Thursday, January 25, 2007

Respect and the World Today: What Should It Mean?

Every morning, as I commute in from the West Side of the Salt Lake valley to the East side, I listen to the local public radio station, KUER. I listen to KUER because I find it the least biased news radio that I can find (notice, I didn't say unbiased. There is no such thing as an unbiased person, or message). And every morning I am agog at the political spectrum's reaction to any little news from either side of the divide. If it isn't a Democratic leader directly insulting foreign leaders (i.e., Prime Minster of Iraq), it's a Republican leader attacking the current Democratic leadership for their distain towards the Republican minority.

Then, if politics isn't enough to make you sick in the morning, driving to work becomes a nightmare. There is only one feasible East-West corridor in the Salt Lake valley to get to Salt Lake City proper: SR 201. That means it's backed up considerably, and people are constantly trying to cut each other off to shave a couple of seconds off of their commute. Are these people only from Utah? Good Heavens no! I've been cut off by people from California, Alaska, Nevada, and one vehicle from Georgia. They all felt that their needs were greater than mine, and therefore felt it necessary to run me off the road (once quite literally).

Where has all the respect gone in today's world? Or has there ever been any respect, and I'm searching for the historian's rose-colored glasses? People keep talking about drivers getting more hostile, politics becoming more partisan, and people in general becoming more about themselves than about others. I would like to explore that concept for a moment, if you will allow me to digress.

Respect, as outlined in Wikipedia is an attitude that results from the interaction of other people. Giving respect means that a set of socially accepted behaviors are exibited in order to better the relationship. The key is in the relationship, and this will be outlined later in the discussion.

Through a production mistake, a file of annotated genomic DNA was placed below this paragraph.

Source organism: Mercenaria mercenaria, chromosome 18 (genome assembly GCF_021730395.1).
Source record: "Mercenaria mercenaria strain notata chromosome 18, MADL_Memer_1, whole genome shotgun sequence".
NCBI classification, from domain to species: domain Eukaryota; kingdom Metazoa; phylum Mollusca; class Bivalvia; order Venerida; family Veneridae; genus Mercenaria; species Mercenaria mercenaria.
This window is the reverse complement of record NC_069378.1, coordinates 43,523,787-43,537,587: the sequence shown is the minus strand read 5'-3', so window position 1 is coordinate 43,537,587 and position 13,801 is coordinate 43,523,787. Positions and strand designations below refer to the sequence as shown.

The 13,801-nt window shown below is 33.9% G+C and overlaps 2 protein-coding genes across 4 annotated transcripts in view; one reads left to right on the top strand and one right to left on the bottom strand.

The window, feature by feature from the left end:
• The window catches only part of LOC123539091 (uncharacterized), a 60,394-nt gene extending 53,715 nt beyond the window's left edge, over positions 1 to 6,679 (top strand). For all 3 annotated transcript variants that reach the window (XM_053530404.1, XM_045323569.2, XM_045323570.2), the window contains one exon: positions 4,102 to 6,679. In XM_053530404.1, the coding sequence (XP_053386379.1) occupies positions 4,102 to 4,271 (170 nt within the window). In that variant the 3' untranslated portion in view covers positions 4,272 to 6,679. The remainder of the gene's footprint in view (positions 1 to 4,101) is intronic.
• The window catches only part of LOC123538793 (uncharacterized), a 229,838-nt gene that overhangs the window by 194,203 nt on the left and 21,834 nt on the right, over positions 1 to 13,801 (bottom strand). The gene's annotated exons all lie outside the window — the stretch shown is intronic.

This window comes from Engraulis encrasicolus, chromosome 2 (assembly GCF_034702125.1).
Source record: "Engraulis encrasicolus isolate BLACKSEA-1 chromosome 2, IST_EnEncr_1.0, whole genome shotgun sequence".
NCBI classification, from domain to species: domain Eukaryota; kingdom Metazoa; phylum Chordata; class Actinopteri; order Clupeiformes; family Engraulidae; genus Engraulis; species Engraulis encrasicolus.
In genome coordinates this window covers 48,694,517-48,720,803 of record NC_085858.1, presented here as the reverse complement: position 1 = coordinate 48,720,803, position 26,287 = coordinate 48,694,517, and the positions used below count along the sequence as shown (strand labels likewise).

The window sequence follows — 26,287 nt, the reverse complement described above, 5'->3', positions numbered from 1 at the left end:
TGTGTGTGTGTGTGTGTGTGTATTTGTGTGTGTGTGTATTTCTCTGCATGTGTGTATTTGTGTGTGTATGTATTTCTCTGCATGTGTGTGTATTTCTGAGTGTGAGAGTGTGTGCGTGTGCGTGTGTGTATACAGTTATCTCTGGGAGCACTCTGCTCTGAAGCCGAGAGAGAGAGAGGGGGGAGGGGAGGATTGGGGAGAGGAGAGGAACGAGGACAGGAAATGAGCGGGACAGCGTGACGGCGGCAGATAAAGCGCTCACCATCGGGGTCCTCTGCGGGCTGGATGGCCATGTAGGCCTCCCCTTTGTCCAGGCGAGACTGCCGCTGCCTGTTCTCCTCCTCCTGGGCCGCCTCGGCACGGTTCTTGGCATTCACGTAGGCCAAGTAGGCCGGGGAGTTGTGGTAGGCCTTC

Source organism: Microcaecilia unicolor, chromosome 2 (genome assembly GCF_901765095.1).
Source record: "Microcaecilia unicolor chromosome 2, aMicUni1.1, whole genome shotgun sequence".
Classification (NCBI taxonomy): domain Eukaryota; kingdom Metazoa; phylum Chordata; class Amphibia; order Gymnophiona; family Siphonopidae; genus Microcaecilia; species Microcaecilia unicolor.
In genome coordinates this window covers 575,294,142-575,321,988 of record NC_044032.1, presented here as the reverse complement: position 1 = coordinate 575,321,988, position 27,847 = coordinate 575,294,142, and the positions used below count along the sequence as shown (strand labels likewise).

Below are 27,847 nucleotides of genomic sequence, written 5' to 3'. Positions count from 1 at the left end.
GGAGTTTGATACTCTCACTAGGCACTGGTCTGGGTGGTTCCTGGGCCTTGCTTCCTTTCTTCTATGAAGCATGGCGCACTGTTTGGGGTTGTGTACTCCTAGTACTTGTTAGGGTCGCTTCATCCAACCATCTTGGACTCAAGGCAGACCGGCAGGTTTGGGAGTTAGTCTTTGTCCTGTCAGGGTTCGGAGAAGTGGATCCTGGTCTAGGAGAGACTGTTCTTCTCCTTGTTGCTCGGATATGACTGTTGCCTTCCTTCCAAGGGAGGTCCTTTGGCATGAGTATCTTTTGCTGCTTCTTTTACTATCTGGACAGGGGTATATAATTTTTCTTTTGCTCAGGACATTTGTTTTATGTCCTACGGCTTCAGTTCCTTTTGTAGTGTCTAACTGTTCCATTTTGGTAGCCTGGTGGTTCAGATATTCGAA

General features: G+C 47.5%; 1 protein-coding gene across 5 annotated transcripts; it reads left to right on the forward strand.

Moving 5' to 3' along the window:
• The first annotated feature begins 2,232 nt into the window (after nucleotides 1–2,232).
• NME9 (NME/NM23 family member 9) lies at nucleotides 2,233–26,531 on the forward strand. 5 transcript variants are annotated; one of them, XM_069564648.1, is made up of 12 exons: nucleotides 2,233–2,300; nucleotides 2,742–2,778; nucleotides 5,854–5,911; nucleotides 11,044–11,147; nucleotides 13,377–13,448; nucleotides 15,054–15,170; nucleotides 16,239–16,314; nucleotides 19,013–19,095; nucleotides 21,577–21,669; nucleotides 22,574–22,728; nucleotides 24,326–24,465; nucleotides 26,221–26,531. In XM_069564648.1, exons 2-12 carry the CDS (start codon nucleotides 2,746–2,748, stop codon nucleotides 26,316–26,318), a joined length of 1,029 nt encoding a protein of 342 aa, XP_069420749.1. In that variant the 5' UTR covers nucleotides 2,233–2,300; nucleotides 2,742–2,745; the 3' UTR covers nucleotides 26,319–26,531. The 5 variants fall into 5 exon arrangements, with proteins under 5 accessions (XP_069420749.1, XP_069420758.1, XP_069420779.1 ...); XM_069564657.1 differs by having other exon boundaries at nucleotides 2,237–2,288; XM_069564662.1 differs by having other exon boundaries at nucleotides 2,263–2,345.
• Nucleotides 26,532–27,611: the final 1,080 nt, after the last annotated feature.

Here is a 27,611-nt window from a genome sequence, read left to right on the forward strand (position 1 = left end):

The Evidence
So, having esablished what respect is, let's look at the experiences that I have already outlined, beginning with Politics. Political posturing has been the hallmark of the political process since people started to rule each other. Any time you have a group of people together, they all try to position themselves into power at the expense of the others. It's the oldest strategy in the book, and unfortunately it is still successful. In fact, Roman politics is a prime example. Partisan politics was the hallmark of the Roman world, and continued to become more divided until murders and beatings became common place in the name of "the State". But yet, people supported it. Why? Why would anyone support violence between political factions?

Before we answer that question, let's look at the drive to work. People cut each other off all the time, and it's becoming more common. In fact, a recent case caused an acid spill in Utah, closing a busy part of the freeway for hours during the rush. And if that wasn't bad enough, 3 additional drivers were then charged for running the blockade while the Hazardous Materials team was cleaning up the acid. Why would they do that? What were they thinking? I think there is a pattern emerging here...

I have two additional examples that I think will help us clarify what has been happening. One is a post made on Slashdot. I would give you the URL to the post, but pretty much all posts on Slashdot have become this negative. The comment degraded the Government for wanting to assist students that were victims of cyber-bullying. How could anyone in their right mind question the motives of someone trying to protect children from a very invasive and damaging practice? It's like asking why a teacher pulled a bully off of another kid with a bloody nose. And yet, the question was posed, the critics were unleashed.